Family Research Council

The FDA Adopts the Abortion Industry Standards for the Mifeprex (RU-486) Abortion Regimen

By Arina Grossu Director, Center for Human Dignity

On March 30, 2016, the U.S. Food and Drug Administration (FDA) announced changes to the labeling for the Mifeprex® (RU-486) abortion regimen.[1] With these modifications, the FDA accepted wholesale the “off-label” regimen now being used by abortion providers like Planned Parenthood. These changes will greatly lower the already inadequate safety standards that had been put in place when the drug was first approved by the Clinton FDA in 2000. Below this brief description and initial analysis of the changes approved by the FDA, FRC summarizes the most recent adverse event data available, an FDA report from 2011, of the Mifeprex® abortion regimen.

Major Changes to the Abortion Drug Regimen

There were four major changes to the drug regimen approved by the FDA on March 30, 2016:

  • Dosage of both drugs changed. The dosages of the two drugs have been changed. Previously, the patient started the abortion process by taking three mifepristone tablets of 200 mg each—for a total of 600 mg. Now, the dosage of mifepristone has been reduced to one third of the original regimen; the patient will take only one tablet of 200 mg. Mifepristone is expensive and this may be a way for the industry to make a profit with the lowest costs. In the original regimen, 24 to 48 hours after taking the mifepristone, the patient would take two misoprostol tablets of 200 mcg each for a total of 400 mcg. That dosage has been increased to four misoprostol tablets of 200 mcg totaling 800 mcg, doubling the total dosage. Taking misoprostol should not occur later than 48 hours after mifepristone ingestion. FDA notes that the regimen’s effectiveness may be reduced if the misoprostol “is administered less than 24 hours or more than 48 hours after the mifepristone administration.”[2]
  • Method for misoprostol ingestion changed. In the new regimen the method by which misoprostol is taken has changed and now reflects abortion industry practice. In 2000, the FDA-approved labeling indicated that the misoprostol tablets were to be taken orally—that is, they were to be swallowed. However, routine off-label administration of misoprostol was vaginal in the United States until reports and cases of a severe infection with Clostridium sordelli prompted safety concerns.[3] Within the past ten years it has become commonplace for misoprostol to be taken by the buccal route (pronounced “buckle”), that is, two tablets placed between the cheek and gum on the left side of the mouth while doing the same on the right side until the tablets are dissolved.[4] The new FDA-approved labeling indicates that patients now will take the four misoprostol tablets (4 x 200 mcg) buccally.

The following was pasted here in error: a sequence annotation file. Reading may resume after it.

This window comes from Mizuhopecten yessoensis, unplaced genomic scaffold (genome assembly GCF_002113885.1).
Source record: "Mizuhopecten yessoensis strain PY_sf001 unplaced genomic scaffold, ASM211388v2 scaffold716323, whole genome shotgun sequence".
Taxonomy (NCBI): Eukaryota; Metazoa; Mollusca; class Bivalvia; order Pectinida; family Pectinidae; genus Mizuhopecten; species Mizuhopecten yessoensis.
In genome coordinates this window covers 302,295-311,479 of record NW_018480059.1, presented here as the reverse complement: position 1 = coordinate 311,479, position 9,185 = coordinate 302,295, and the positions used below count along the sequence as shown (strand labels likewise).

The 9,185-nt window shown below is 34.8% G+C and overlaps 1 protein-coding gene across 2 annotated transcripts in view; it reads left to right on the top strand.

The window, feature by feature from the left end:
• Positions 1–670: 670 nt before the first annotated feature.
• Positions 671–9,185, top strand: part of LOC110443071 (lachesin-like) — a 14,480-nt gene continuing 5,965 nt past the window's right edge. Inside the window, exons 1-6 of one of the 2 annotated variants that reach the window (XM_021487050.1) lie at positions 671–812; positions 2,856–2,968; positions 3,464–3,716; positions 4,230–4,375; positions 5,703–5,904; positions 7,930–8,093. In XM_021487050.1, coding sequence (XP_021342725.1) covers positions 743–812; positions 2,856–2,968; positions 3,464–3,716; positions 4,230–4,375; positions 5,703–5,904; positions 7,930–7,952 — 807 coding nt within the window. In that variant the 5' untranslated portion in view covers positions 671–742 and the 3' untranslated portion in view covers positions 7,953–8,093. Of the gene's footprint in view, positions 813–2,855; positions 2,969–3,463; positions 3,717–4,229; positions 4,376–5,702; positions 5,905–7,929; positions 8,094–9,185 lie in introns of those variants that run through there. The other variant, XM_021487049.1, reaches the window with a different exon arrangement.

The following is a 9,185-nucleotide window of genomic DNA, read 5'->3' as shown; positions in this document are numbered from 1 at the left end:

• Timeframe for starting the regimen is extended by three weeks. FDA approved a patient’s starting the regimen as late as 70 days into a pregnancy as determined by gestational age. Gestational age is measured from the first day of the woman's last menstrual cycle to the current date. The FDA approval in 2000 allowed the mifepristone-misoprostol regimen to begin until the 49th day of pregnancy—no later. However, there are very few studies showing the safety and efficacy of RU-486 from 63-70 days gestation. A July 2015 comprehensive survey of the buccal misoprostol abortion regimen noted, “Another obvious limitation of the available data is the relative lack of significant numbers of women who reported using misoprostol beyond 63 days of gestation.”[5] The studies done show that the farther along the child is developed, the greater the failure rate for the regimen.[6]